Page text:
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Music and Aviation: A Match Made in the Sky

Dee Welch, a member of the Seaplane Pilots Association (FMA Corporate Member), has donated a guitar to be raffled off to support the Seaplane Pilots Association's New Headquarters project and the Flying Musicians Association. This is just one example of the projects the FMA is involved in.

"Many people don’t have a passion; we are fortunate enough to have two!"

This is the driving force behind the Flying Musicians Association – a non-profit 501c3 organization that is bringing aviation and music together – according to co-founder John Zapp. Formed in 2008 and incorporated a year later, Zapp and Aileen Hummel formed the company to aid pilots who are musicians to share their passions in order to inspire, educate, and encourage others by creating enthusiasm and promoting personal growth in both fields.

The FMA has an extensive list of goals – the first of which is to encourage youth to embrace STEAM power (Science, Technology, Engineering, Art and Math) through the use of aviation and music. Zapp and Hummel noticed much discussion for the need to grow the pilot population, and have identified musicians and music students as the most likely demographic to succeed. The musically-inclined have an aptitude for listening, scanning, multi-tasking and their pursuit of perfection – all skills and practices needed for piloting aircraft. The US Air Force completed a study of students in their flight training program to see which academic fields were the most successful in completing flight training. It wasn't the engineers who had the highest percentage of completion or any other discipline, it was the music students.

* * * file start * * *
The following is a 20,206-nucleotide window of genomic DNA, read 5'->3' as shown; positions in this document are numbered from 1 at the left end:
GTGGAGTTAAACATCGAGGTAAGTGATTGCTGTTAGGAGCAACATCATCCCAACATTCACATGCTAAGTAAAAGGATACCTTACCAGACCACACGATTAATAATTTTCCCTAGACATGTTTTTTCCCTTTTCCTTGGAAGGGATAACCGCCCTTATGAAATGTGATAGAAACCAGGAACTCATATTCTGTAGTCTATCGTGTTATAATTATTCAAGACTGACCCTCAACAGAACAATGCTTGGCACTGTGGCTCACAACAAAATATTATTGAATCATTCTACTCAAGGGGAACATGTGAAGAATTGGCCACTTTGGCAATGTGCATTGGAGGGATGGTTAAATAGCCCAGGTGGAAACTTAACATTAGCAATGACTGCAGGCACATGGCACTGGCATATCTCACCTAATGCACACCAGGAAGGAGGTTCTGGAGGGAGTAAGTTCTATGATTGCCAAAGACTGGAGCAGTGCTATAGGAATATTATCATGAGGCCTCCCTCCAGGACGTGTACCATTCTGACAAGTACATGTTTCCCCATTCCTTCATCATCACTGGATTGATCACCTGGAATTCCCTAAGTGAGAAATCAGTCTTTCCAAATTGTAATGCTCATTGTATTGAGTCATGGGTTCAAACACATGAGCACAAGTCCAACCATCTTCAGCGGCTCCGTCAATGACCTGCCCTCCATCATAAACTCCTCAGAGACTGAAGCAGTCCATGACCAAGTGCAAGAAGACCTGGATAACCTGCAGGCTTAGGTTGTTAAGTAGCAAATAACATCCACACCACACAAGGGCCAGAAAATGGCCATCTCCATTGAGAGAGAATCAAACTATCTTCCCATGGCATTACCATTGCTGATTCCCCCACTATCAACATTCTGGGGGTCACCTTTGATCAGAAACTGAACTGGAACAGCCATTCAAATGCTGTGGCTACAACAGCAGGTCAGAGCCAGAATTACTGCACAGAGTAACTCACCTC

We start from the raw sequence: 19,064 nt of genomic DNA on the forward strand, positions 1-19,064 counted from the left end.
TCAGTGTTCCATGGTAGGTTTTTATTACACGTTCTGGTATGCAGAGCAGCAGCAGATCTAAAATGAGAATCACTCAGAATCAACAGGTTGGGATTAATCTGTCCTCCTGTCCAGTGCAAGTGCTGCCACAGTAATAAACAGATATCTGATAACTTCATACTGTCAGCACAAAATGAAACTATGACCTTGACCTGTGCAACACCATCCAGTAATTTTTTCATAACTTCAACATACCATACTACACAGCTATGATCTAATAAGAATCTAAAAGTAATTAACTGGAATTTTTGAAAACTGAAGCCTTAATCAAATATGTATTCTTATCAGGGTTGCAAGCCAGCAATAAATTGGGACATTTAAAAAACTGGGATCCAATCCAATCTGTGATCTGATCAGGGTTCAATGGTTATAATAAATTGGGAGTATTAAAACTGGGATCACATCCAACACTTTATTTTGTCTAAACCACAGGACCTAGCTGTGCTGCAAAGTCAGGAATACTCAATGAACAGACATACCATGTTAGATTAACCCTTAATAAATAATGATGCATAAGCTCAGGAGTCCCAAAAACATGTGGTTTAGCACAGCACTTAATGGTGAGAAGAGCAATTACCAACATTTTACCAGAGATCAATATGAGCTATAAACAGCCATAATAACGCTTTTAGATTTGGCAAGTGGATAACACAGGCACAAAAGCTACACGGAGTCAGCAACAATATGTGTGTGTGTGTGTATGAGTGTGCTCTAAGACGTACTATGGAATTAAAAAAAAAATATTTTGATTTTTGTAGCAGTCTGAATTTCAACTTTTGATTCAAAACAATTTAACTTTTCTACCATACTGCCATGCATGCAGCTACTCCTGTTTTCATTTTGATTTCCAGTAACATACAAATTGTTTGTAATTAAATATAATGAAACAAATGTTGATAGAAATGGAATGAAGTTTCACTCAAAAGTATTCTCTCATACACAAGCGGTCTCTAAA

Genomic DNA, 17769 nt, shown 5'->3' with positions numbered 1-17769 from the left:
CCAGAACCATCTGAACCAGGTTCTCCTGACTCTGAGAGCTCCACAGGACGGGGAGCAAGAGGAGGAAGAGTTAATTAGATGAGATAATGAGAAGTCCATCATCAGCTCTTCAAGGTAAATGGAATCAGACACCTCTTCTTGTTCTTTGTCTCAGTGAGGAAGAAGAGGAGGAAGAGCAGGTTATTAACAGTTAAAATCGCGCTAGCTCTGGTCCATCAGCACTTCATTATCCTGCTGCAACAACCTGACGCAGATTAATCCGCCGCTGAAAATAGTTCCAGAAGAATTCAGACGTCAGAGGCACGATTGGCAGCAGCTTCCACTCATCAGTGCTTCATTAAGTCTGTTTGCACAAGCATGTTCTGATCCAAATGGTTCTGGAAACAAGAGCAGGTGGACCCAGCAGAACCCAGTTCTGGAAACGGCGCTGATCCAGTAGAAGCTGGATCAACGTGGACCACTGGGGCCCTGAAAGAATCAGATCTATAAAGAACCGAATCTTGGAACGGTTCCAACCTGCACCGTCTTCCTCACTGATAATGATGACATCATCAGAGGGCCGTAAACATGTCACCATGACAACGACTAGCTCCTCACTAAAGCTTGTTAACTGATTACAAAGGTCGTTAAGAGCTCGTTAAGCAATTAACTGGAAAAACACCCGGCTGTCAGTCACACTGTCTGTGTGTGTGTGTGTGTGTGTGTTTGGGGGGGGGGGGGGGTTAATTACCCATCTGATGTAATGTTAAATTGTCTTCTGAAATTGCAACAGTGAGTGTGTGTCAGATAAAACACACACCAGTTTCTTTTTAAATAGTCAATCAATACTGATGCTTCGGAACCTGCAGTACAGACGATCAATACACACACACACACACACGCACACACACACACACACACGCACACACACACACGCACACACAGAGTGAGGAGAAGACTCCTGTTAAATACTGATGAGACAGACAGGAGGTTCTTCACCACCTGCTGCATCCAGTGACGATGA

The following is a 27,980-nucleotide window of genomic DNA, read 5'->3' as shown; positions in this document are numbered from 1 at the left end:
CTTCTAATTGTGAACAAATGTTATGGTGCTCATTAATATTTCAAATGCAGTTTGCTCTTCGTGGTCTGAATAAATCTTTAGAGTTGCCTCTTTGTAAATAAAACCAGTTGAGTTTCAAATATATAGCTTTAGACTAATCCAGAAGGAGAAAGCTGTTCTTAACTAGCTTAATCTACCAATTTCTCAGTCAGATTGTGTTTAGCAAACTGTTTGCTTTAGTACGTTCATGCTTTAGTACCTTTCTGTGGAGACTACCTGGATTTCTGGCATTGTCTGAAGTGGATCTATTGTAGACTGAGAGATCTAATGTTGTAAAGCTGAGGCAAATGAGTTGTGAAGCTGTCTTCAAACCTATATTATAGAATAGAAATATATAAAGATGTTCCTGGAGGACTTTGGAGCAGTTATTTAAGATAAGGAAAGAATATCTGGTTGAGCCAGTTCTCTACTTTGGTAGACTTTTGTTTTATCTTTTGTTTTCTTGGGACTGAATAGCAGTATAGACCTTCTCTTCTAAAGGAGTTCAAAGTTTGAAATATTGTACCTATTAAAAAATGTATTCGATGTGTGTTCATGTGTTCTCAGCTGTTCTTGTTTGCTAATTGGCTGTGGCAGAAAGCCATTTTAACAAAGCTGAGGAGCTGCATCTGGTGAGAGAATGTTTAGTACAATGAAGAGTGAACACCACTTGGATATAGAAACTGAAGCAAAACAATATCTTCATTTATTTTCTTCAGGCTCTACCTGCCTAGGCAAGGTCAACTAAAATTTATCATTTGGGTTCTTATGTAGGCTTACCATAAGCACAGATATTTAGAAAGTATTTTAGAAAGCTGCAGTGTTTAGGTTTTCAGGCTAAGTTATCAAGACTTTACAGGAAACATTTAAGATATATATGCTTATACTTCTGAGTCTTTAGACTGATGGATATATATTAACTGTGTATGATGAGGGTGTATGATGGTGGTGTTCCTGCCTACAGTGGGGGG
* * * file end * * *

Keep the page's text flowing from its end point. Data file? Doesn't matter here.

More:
The FMA has already established chapters at Tarrant County College in Fort Worth, the University of Texas at Arlington, and the Western Michigan University in an effort to extend their goals into learning institutions, and continue to seek expansion into other colleges, high schools, and aviation communities. They have also received a partial grant from the Wolf Aviation Fund to help FMA spearhead the "Focus on the Future" program held at the FAPA.aero Global Pilot Career Conference & Job Fairs and the Regional Airline Pilot Job Fairs.

Zapp attributes much of their success so far to their own promotion, as well as their corporate members, which include organizations such as the AOPA, Sky-Tec, That Other Label, Barmstorming the Movie, Bose," Zapp listed as an example.

You can show your support for their cause as well – it’s only $25/year to become a member ($15 for students), and special rates for Life and Corporate Members as well. Funding, grants and sponsorships are their greatest need to continue the growth they’re experienced for the last five years.

Confessions of a Student Pilot